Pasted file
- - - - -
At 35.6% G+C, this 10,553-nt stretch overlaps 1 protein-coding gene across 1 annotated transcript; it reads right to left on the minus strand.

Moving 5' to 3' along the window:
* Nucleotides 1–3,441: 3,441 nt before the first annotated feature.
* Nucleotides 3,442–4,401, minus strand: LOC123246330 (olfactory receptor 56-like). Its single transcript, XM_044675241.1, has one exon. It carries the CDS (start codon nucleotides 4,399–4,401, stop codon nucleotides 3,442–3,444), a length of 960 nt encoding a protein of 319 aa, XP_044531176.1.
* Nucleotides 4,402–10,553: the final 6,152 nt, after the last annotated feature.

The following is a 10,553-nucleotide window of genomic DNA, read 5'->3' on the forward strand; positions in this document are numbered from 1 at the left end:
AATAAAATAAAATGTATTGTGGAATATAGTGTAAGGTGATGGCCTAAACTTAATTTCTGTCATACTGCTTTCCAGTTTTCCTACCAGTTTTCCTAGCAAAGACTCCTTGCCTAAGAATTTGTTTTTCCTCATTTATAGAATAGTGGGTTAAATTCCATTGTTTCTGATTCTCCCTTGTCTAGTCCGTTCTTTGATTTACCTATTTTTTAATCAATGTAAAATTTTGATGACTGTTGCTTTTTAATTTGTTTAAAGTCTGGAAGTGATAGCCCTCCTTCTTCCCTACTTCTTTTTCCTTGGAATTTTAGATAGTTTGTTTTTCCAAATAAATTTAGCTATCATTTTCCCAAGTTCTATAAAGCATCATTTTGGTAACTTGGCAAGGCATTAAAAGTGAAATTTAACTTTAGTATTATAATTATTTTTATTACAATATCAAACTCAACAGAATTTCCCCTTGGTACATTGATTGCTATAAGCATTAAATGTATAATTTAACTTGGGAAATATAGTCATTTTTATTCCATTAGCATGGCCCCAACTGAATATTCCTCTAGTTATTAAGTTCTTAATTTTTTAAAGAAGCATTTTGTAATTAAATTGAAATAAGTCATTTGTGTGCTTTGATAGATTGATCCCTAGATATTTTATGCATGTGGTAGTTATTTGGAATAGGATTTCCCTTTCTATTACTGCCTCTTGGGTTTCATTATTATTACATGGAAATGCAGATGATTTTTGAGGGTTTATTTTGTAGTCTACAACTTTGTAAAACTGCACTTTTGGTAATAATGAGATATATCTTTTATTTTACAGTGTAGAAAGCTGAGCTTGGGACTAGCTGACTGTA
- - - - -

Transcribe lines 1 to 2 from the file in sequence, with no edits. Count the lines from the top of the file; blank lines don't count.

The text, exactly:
At 35.6% G+C, this 10,553-nt stretch overlaps 1 protein-coding gene across 1 annotated transcript; it reads right to left on the minus strand.

Moving 5' to 3' along the window: